11 Untranslatable Russian Words and When to Use Them

11 Untranslatable Russian Words and When to Use Them

The beauty of every language, no matter if it belongs to one particular language family or stands out alone ( which is called an isolate), is in its uniqueness.

By uniqueness, here we mean on words and phrases its native speakers use that can't be simply translated to English or some other language.

Russian, for example, has many words that can't be translated to English, so often it can be quite challenging explaining language learners and other non-Russian speakers some words.

On the other hand, understanding and, above all, using untranslatable Russian words is one of the signs that a person speakers Russian in some more advanced and sophisticated way.

Therefore, to help you with being fluent and impressing Russian native speakers, we've gathered the 20 most common untranslatable Russian words.

But now, let's dive in.

Why Learning Untranslatable Russian Words Anyway?

Languages are living things that change over time.

They aren't made intentionally so there is no special program or app or perhaps some magic you can pour into your brain and from the next day start using it.

Out of necessity and circumstances, languages developed words and phrases that mean something in their culture but outside they don't tell much.

That's why there are untranslatable words in Russian, as well as in many other languages.

So, here are some reasons why you should learn untranslatable Russian words:

  • Learning words that can be used only in Russian, undoubtedly, enrich your vocabulary.
  • Besides words, how and when to use them, you actually learn about the culture, history, and people as well.
  • You can compare to other Russian words and phrases which are spoken in other Russian speaking countries, find out if there are other namings for certain things that are used only in one particular area.
  • Besides vocabulary, this way is a great way to practice and improve your Russian pronunciation, too.

11 Untranslatable Russian Words And When to Use Them Properly

In the following lines, you can find some of the commonly used untranslatable Russian words, which can help you not only with your vocabulary but to help you understand the culture of one nation.


One of the close meanings in English is,undoubtedly, ‘maybe’ but this word can be explained with other words as well.

The word ‘aвось’ can also describe your desire and optimism that something will work out, that the final result will be positive.

In other words, it can be explained as ‘have faith’ as well.


Coming from the words ‘Бело’ in the meaning of ‘white’ and ‘ручка’ as ‘hand,’ this words is used for those who don’t want to do any dirty work, no matter the reason.


Now, this is the word that doesn’t have English equivalent, nor even some similar one.

It can be explained as the case when in autumn leaves fall from the tree.

The word comes from the words ‘лист’ which means ‘leaf; and the verb ‘падать,’ which means ‘to fall.


There is a lot of research about this word, especially Dostoyevsky himself used it as one of the key things in his works.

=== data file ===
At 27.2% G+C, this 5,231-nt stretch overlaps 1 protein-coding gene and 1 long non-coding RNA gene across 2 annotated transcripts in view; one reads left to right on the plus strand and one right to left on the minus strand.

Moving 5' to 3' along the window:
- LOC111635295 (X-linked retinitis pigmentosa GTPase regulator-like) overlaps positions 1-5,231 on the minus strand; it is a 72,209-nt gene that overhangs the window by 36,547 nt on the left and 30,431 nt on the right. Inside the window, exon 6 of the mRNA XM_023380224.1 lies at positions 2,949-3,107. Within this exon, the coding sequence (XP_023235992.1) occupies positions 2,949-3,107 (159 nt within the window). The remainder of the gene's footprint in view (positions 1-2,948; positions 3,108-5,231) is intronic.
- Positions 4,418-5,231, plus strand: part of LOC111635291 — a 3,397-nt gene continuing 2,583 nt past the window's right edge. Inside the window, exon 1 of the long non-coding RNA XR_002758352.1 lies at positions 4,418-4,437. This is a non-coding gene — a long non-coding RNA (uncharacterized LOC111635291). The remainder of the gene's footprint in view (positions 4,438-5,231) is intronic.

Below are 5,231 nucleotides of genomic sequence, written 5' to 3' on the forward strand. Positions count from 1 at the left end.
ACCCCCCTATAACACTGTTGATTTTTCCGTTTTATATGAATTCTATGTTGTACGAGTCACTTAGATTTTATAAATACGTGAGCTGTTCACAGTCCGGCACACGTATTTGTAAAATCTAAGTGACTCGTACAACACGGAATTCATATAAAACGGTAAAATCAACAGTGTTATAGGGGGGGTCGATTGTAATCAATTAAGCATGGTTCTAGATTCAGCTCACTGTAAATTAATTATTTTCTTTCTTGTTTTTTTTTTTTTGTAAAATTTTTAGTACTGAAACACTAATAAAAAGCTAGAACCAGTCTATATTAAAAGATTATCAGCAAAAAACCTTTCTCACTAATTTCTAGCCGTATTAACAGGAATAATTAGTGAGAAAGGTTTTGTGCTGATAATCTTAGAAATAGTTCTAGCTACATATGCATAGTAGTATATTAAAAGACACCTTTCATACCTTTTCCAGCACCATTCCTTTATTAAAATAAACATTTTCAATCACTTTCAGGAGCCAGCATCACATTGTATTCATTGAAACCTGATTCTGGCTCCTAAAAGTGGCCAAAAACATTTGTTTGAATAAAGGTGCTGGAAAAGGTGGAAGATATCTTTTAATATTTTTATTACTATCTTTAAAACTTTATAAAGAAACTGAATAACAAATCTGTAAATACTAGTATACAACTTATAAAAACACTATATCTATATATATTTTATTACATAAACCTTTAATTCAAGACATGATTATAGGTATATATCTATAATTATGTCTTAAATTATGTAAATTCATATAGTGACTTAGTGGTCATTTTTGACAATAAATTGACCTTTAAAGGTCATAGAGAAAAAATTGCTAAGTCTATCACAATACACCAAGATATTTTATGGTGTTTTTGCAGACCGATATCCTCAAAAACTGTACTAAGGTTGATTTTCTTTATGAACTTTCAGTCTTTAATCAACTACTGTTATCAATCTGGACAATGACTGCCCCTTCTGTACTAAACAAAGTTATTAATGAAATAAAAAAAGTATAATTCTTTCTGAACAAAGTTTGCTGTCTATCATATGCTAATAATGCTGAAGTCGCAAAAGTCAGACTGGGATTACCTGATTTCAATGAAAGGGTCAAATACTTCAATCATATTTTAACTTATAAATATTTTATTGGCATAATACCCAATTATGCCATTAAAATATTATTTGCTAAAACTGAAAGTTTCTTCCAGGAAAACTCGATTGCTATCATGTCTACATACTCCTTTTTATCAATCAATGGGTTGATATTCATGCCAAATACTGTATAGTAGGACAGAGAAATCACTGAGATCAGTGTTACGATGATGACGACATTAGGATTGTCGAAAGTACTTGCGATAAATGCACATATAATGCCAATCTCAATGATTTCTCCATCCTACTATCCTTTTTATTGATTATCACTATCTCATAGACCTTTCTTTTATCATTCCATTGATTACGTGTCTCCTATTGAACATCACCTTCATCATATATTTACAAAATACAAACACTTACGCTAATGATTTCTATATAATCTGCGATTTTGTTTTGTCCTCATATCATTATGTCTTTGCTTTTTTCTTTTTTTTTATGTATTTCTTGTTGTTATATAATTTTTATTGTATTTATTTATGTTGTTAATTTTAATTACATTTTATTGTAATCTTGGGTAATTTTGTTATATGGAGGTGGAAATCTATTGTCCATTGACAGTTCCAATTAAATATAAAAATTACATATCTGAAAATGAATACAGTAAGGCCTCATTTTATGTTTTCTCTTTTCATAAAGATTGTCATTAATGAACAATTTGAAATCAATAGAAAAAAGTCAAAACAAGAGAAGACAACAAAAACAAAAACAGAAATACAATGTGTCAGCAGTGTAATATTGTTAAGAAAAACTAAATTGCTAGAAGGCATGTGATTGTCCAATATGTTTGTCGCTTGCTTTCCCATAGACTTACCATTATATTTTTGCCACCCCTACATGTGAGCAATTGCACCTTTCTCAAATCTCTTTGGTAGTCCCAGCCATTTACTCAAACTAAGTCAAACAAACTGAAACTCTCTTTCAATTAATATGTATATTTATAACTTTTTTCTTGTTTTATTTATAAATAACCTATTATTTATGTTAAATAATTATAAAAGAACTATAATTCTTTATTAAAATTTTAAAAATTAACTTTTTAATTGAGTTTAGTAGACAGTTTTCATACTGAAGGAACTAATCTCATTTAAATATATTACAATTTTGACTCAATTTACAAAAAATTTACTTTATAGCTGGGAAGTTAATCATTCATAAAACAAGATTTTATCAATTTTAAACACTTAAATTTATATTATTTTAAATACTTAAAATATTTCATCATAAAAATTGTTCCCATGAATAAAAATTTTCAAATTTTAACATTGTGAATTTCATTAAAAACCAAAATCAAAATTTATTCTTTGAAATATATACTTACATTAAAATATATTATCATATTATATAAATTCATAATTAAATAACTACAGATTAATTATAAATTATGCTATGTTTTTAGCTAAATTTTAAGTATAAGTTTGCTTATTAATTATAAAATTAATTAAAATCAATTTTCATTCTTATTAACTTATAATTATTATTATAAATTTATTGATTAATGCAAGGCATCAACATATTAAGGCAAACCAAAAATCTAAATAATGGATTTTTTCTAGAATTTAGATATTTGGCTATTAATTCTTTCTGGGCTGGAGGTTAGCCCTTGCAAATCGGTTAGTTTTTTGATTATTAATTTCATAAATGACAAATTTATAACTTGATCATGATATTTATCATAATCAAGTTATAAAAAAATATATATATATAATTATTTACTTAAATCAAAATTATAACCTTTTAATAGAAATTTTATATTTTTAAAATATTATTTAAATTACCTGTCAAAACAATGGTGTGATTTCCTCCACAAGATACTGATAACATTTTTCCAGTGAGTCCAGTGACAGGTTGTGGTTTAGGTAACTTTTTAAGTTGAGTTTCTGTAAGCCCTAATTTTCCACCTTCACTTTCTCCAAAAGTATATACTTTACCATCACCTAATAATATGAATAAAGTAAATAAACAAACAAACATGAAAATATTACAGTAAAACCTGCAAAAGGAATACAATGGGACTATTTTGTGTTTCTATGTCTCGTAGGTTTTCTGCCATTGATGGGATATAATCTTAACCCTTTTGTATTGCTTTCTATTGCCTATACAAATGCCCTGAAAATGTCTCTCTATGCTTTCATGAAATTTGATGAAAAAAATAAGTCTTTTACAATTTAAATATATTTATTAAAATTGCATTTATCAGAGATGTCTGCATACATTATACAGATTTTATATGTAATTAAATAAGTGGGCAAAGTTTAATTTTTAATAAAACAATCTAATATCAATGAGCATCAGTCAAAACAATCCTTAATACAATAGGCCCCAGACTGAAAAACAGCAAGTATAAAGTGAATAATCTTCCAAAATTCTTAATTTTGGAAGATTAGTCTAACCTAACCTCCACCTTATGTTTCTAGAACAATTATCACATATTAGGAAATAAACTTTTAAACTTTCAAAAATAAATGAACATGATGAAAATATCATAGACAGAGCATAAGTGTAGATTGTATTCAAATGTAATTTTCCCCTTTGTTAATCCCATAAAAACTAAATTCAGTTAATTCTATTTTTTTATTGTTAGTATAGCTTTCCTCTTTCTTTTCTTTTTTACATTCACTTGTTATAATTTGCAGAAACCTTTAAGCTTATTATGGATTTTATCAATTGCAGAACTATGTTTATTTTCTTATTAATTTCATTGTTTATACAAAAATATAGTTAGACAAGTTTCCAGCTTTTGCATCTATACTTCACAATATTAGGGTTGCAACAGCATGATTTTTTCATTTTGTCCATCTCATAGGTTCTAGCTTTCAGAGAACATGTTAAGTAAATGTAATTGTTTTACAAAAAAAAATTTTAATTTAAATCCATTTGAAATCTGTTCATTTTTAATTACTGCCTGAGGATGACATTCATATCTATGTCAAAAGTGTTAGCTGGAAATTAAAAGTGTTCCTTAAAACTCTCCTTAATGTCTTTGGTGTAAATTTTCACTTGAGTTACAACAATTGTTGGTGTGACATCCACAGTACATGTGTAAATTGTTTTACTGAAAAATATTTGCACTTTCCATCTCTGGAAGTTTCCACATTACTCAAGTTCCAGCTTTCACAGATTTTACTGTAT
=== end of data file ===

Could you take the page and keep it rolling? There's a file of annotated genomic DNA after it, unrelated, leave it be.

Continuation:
The word refers to emotional outburst, after so strong feelings a person can’t hide anymore.


Sounds pretty amusing the word, doesn't it?

Now when you hear meanings of all parts of the word, you would think that we are joking.

  • не- not
  • до- up
  • пере- over
  • пил- drank

So, literally translated, this word means 'not drank up too much.'

In situations when you are drunk, but not too much and you could ( also also wanted) to get just a little bit more drunk, feel free to use 'недоперепил.'


This word also can’t be translated to English, nor explained with one word.

It comes from the question word ‘Почему,’ which means ‘why.’

As you may suppose yourself now, it refers to someone asking a lot (or too many) questions.

For kids and toddlers, for example,  we can say thay are ‘Почемучка,’ because they ask too many questions.


The closest English equivalent to this russian word is ‘conscience.’

However, the Russian one isn’t only that. It represents conscience and a feeling for right, for moral in one.


Even though we don’t want to seems that all the Russians do is drink and get drunk, but here’s one more Russian word related to alcohol.

This word describes the feeling when your throat is dry the morning after partying and drinking.


This word is usually translated as 'boredom' or 'melancholy' and it isn't a mistake. However, this word can also be explained with 'yarning'

Today, the word isn't commonly used in everday conversations. Mainly, you can find it in literature, for example, in one of Vladimir Nabokov's works.


Here’s one word that was widely used back in Soviet times and has historic background. In that context, the word refers to a worker who serves as an example of how others should behave.

In some other, more general, contexts, the word can be used as a ‘drummer’ because the noun comes from the verb ‘удар’ which means ‘to hit.’ 


This word is mainly translated as 'audacity' or 'borishness' but we can't say that these expressions are a good translation.

This Russian word is somewhere between.

Final Thoughts

As you can see, the Russian language has many commonly used words that can be simply translated to English or another foreign language.

Many of them neither can be explained for the foreigners to understand their meanings.

For some of them, a person has to be present, to be a part of the culture and situations the words is used and to feel when can be the right case to use it properly.

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